Bokenkamp: I think that's right. I think he's worried about secrets getting out. He's worried about being compromised by somebody who he held so close. Also, he's somebody who is always thinking ahead, and I think Reddington, in perhaps a small way, is even worried about how the back blow from any of this might come back on Liz or the Task Force, how it might expose them. The stakes are really high for him -- and not just him, but for the other people who he cares about, most significantly being Liz. So, again, I really do think this is a bad guy, and a formidable bad guy, in a way that we have not yet done on the show.
By the end of the season, will only one of them be left standing?
Bokenkamp: This gets really gritty. It's incredibly personal, and it's a fight that becomes about ideas. Kaplan is somebody who believes that Reddington can't be in Liz's life, period. Kaplan tried to extract Elizabeth Keen from Reddington's purview. She tried to risk her way to Cuba, and thought she could maybe give her a new life. But she is now seeing that that is not going to work, and that Reddington's grasp is simply too strong. And Kaplan really is going to re-focus her fight in a really dangerous way, in that she feels like the only thing that can be done is that Reddington has to be taken off the board. The only way that she can really free Elizabeth Keen from Reddington's grasp is by eliminating Raymond Reddington. And so, it really is one of these character turns that is fun to watch unfold because she's so much of a ideologue and so dead-set on what must happen. It's even difficult for Reddington to even have a conversation with her, she's so hell-bent on destroying him. So, yes, it's absolutely going to be a showdown, and it's going to be a really fun showdown at that.
What impact does that showdown have on the task force?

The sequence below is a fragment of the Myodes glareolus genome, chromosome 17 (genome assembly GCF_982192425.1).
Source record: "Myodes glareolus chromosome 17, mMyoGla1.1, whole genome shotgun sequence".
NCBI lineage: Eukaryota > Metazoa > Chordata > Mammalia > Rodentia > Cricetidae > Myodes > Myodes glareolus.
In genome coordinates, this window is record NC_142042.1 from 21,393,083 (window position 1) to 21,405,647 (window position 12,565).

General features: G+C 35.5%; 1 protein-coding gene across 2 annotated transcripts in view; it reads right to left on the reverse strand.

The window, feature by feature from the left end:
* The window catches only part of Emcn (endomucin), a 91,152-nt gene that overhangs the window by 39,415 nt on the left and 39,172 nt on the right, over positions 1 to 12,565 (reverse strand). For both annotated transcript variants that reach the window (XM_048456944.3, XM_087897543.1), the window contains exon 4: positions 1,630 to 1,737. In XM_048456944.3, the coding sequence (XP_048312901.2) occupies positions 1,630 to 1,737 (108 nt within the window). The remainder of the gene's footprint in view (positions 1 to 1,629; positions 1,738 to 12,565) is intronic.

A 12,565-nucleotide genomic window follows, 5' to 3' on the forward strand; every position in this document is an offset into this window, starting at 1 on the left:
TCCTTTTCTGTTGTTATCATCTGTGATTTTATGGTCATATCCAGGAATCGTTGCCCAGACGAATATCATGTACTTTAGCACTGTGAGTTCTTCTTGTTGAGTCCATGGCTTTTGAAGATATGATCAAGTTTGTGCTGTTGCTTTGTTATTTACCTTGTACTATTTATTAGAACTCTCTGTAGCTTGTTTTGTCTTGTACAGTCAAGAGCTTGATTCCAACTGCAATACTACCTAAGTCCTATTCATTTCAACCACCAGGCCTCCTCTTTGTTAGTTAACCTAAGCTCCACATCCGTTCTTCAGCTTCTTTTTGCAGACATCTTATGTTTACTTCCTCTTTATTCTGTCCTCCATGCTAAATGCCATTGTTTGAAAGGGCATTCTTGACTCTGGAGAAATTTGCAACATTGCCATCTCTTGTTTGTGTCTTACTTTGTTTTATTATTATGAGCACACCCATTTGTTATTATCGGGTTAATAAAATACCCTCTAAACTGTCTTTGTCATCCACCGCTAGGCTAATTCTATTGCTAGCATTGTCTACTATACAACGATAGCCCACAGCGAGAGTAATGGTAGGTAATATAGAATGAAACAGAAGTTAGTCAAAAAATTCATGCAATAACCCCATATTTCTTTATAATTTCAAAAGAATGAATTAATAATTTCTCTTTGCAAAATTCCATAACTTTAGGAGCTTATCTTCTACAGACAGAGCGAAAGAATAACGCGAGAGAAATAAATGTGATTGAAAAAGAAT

Bokenkamp: I do think that one of the unintended consequences of Kaplan targeting Reddington is potentially our task force. Everyone involved, everyone who has been part of the crimes. What the task force members start to consider as they become a little more introspective and realize that they have the potential of being brought down with Reddington is, how complicit are they in what Reddington has been doing? He's been committing crimes, and they've been allowing this because there's a greater good and because he's also taking down criminals, but they as FBI agents all of a sudden are really going to be forced with confronting the fallout of what they've allowed to happen with this international criminal. And they really do find themselves potentially caught in a web that is very difficult to extract from.
The Blacklist: Redemption ended on a rather inconclusive note last week as far as Tom returning to Liz and Agnes, and these Blacklist episodes were filmed while Ryan Eggold was shooting the spin-off. So... where's Tom in all this?
Bokenkamp: Practically, truthfully, that is the thing that's the hardest of it, is juggling the schedules between the two shows and Ryan and the shooting schedules. We honestly are still trying to figure that out. I'm not trying to dodge that. How Tom Keen would handle the news that his father is bad, how Liz would cope with that, what he would do in terms of coming back into her life, we're kind of waiting to see what happens with that show. I do feel like there are big open stories that are yet to be resolved there. I'm just not quite sure yet exactly how we're going to tell them, or when we're going to tell them.
Will we be seeing him at all in the back half of the season?
Bokenkamp: Not at the moment, no.
What can you tease about what's ahead?
Bokenkamp: We introduce a new character, Julian Gale, who adds a whole new wrinkle, and is a very interesting and sort of complex character. ... He comes in and really does sort of set the stakes for not only Reddington, but for the entire task force. They all of a sudden feel the bullseye on their back, and he is at the head of that investigation.
The Blacklist airs Thursdays at 10/9c on NBC.